Monday, September 17, 2007

Police Brutality in the 26?

According to Columbia's newspaper - The Spectator - a curious little incident occurred on West 114th Street near Broadway on Thursday night/Friday morning. It seems that a sophomore from Columbia - Garam Sohn, SEAS 2010 - was walking along the street with an open can of beer. Not that uncommon around campus as we are a college. Well, when the po-po saw him, they did not take too kindly to it. It is illegal to have an open container of alcohol in public according to New York City Administrative Code 10-125. However, the punishment is not arrest but simply a summons (which boils down to a fine of $25). As it turns out, the cops asked for some ID, which Sohn was unable to produce. While I can not find any law that says one must have a photo ID on them at all times in New York, I do not know if it is illegal to be unable to produce an ID for a cop following a violation (I do not think it is, however). Anyway, this really must have pissed the cops off because according to eyewitnesses, the police officers cuffed Sohn, threw him to the ground, and put him in the back of their patrol car. Sounds a little excessive for a non-arrestable offense.

Here, however, is the kicker. An eyewitness claims that while the po were questioning Sohn, two white boys walked by with open 40s and were told by the police to cover them up with brown paper bags. No cuffs, no ground throw-age, no nothing. As a crowd gathered (nothing nearly this exciting ever happens up around Columbia because the cops have it on lock), the original officers called for backup and antagonized the crowd, which was reportedly majority-Asian, asking them if they understood English and if they had had too much sake that night. Not the most racially sensitive cops the 26 has to offer (I hope). Sohn said that he was brought back to the precinct, tossed in a cell for two hours and was told - verbatim - that he was being a dick. The cops have not been identified because they allegedly threatened arrest when a witness asked for their names and shield numbers (again, nothing illegal about transparent policing). Sohn was charged with the following: having an open container of alcohol, obstructing pedestrian traffic, refusing to comply to an order for dispersal, and creating a hazardous environment.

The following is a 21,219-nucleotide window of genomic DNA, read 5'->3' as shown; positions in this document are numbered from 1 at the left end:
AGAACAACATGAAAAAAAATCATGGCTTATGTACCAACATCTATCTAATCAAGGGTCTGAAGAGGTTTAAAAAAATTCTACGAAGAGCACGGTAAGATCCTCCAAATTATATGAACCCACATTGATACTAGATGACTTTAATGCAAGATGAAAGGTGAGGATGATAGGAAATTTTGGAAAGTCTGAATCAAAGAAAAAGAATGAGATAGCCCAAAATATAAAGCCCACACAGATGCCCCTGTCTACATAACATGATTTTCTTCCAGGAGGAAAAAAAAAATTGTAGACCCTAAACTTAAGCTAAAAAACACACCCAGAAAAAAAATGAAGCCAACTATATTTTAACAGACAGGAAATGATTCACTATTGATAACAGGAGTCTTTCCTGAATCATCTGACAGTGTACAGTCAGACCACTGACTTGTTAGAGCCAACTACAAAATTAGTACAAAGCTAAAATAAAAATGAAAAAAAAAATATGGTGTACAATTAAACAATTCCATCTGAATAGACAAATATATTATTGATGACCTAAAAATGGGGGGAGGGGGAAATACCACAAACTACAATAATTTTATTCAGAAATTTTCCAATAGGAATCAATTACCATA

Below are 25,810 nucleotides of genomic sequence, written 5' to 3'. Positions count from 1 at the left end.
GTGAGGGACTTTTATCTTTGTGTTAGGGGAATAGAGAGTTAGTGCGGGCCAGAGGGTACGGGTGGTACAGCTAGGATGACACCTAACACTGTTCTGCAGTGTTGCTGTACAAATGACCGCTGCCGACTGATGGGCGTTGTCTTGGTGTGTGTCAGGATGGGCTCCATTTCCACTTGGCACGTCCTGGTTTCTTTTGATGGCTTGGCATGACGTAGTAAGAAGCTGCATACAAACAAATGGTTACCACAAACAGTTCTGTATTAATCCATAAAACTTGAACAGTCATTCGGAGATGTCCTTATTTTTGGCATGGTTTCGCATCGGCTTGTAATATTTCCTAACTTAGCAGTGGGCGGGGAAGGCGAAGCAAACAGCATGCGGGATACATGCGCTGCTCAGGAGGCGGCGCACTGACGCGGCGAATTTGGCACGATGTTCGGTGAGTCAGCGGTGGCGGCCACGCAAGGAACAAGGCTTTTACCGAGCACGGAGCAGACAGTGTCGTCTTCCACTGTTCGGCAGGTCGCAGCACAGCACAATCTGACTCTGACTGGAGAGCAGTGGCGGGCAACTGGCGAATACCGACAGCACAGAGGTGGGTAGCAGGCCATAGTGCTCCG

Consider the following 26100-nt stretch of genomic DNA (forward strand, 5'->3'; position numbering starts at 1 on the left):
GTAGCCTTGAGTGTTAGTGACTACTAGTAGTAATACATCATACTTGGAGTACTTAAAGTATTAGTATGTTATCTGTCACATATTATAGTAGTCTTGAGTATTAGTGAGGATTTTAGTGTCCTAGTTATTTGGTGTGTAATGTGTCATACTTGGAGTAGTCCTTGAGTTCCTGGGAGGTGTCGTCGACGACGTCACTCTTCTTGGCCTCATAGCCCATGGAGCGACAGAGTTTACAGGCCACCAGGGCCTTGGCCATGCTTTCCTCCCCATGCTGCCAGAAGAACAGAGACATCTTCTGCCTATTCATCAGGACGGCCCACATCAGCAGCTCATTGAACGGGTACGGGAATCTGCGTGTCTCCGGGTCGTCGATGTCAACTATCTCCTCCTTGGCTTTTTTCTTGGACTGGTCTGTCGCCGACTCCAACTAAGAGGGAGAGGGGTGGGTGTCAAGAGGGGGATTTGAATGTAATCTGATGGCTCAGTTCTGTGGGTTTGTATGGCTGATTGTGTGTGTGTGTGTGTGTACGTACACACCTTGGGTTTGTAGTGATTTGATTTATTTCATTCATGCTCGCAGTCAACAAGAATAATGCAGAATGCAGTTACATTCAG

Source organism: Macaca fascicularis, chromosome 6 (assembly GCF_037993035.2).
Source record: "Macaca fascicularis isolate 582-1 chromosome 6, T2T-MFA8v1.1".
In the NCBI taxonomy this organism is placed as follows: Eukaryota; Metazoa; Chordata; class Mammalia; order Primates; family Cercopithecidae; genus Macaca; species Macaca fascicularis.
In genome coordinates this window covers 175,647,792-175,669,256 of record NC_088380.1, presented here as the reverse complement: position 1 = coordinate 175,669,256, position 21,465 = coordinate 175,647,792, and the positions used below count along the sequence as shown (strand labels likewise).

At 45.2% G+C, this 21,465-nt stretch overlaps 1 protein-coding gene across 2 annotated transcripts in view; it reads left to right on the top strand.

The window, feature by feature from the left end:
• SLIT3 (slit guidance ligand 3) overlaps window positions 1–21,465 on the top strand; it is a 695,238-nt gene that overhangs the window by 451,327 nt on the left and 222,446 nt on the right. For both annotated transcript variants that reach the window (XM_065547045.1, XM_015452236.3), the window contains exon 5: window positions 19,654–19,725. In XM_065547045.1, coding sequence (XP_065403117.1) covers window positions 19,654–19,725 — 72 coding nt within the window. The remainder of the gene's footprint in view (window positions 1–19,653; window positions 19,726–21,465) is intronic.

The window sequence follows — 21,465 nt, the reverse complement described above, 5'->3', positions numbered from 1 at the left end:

The four violations (the newspaper article lists them as misdemeanors, but under New York law they are simply violations) seem a bit stretched. The open container of alcohol is a given. Obstructing pedestrian traffic (New York Penal Law 240.20(5)) will not stand because he simply was not doing it. Unless someone complained about Sohn blocking an exit or an entrance or the whole sidewalk (impossible for any one man), then this is a bogus charge. Refusing to comply to an order for dispersal (New York Penal Law 240.20(6)) will be declined prosecution as well due to the fact that the police officer was not within his or her authority to ask Sohn to move anywhere. The cop was within his or her authority to write Sohn a ticket and dispose of the booze, but asking him to move anywhere is not included in that. And finally, creating a hazardous environment (New York Penal Law 240.20(7)). Are you kidding me? The actual text of the law is, "He creates a hazardous or physically offensive condition by any act which serves no legitimate purpose." He was creating no hazardous condition, that was what the police were doing by making a big deal out of an open can of beer. The four charges were probably the arresting charges and I doubt that they made it to arraignment, unless the reporting in the Spectator is completely off and there are facts that the public are unaware of.

So where does this leave us? If everything that has been alleged is true, what should have been a simple fine of $25 turned into four violations of which only one is legitimate. These cops, if they made the remarks they have alleged to, should be reprimanded appropriately and they should go through some more training with how to deal with the public that they have sworn to protect and to serve. If anyone has any photos or any other media of the event please let me know and I will be more than happy to post it. Peace.

Photo - Some cop holding an open container of alcohol in public (the girly Smirnoff Ice is not necessarily the drink that Sohn was drinking) (

1 comment:

  1. whoaaa crazy.
    i was just googling my brother's name and this showed up. and wtf it really is my brother. small world huh?